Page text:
Sattriya Nritya: An ancient Assamese dance form recreated in London

Sattriya Nritya: An ancient Assamese dance form recreated in London

The Assamese community in the UK recently organised an immersive musical experience based on the ancient Indian dance form Sattriya, displaying Assam's vibrant shades and heritage at Navnat Centre in Hayes in west London.

The event 'Nritya Nirmali' by Luitporia Nasoni group brought alive the dance form Sattriya in the UK and was led by Chinu Kishore. Ustad Bismillah Khan Yuva Puraskar Awardee Dipjyoti Das and Dipankar Arandhara from Assam held the audience in thrall with their mesmerising performance.

The 500-year-old Indian dance form, Sattriya Nritya, comes from the Vaishnavite monasteries of Assam, known as Sattras and is based on Vaishnavism. Sankaradeva, the 15th century saint-scholar, playwright and social-religious reformer, is credited as the creator of this dance form as an emotional devotion to Lord Vishnu or Krishna. Usually, mythological stories about the incarnations of Vishnu are depicted in Sattriya Nritya.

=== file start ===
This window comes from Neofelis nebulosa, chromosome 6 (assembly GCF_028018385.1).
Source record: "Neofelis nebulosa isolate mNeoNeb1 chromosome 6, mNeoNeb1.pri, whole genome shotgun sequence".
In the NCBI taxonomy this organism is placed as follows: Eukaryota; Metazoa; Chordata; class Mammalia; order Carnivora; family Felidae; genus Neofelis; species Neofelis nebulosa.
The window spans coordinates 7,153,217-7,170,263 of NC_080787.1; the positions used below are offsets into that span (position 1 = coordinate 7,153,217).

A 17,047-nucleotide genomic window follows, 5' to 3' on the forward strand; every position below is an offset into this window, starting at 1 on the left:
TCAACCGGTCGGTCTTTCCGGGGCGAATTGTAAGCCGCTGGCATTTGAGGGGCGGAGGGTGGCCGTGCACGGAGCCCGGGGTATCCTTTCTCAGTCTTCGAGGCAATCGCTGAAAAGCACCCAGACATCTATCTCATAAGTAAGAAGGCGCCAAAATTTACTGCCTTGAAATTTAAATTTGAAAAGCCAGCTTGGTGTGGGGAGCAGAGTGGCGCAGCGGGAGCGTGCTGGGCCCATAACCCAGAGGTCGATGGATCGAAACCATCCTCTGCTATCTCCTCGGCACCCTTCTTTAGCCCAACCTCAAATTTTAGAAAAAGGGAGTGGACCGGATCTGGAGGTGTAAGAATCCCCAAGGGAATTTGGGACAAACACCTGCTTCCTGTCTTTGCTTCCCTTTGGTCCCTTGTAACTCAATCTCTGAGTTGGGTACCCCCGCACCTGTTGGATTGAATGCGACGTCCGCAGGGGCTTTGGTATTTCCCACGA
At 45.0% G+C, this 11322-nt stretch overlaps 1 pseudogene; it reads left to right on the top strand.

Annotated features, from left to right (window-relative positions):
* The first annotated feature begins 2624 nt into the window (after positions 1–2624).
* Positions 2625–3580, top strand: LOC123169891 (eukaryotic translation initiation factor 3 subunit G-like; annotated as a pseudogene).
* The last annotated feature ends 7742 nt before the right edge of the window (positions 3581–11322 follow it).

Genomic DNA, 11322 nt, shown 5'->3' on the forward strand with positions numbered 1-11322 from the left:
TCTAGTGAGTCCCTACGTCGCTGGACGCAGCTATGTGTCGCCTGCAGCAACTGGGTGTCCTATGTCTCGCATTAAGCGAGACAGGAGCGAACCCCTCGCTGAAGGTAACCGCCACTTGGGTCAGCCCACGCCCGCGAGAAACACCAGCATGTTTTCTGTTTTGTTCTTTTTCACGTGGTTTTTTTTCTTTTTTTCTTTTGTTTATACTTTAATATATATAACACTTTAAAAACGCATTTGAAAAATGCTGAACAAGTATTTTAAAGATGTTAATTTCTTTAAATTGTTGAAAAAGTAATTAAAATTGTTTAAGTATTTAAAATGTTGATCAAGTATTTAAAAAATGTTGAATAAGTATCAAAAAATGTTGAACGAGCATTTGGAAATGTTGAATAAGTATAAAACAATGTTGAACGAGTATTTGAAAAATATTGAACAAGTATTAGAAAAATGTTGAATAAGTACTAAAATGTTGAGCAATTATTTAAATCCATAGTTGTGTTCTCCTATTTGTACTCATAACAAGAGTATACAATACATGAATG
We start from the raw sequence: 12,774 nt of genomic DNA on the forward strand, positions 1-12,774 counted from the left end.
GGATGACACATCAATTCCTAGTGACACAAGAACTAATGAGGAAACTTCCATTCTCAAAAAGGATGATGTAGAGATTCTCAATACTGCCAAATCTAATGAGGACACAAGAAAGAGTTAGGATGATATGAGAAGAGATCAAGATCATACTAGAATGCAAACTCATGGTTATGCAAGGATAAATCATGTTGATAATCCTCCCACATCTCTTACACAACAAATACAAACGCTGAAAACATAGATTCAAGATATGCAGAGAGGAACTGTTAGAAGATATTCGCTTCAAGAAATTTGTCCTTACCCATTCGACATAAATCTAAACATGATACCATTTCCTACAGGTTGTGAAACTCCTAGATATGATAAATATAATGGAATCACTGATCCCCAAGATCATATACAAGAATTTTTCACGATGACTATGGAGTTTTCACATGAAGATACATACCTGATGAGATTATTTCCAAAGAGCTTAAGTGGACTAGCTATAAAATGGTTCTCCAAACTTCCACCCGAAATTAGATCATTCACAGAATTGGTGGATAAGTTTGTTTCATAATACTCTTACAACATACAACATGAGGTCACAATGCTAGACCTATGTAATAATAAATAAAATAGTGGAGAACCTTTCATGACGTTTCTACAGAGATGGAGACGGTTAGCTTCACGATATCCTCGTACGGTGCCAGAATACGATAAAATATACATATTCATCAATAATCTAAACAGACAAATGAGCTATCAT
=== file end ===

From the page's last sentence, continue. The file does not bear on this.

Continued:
The energetic Dasavatar Dance was the show's highlight, and each incarnation of Lord Vishnu, when represented by the dancer duo Das and Arnadhara, received all-around applause.

Some other performances during the show by Chinu Kishore, Debarchana, Porinita, Pallavi and Junmoni were greeted with resounding applause. The Luitporia Nasoni team is celebrating the great feat of bringing out the creative excellence of these dancers, made up of working women and busy mothers.

Kishore, a full-time associate director on a rail infrastructure project, is passionate about promoting Assam and its culture in the UK and sponsored the whole programme.


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"The immense audience appreciation that the show has garnered in the UK speaks volumes about the role of arts and music in breaking barriers of languages and borders. Indian Diaspora in UK (IDUK) are always happy to support such initiatives," said Hirdesh Gupta of IDUK, supporting the event.

Various community leaders from the diaspora who attended the programme were honoured by the organisers with a memento and a shawl.

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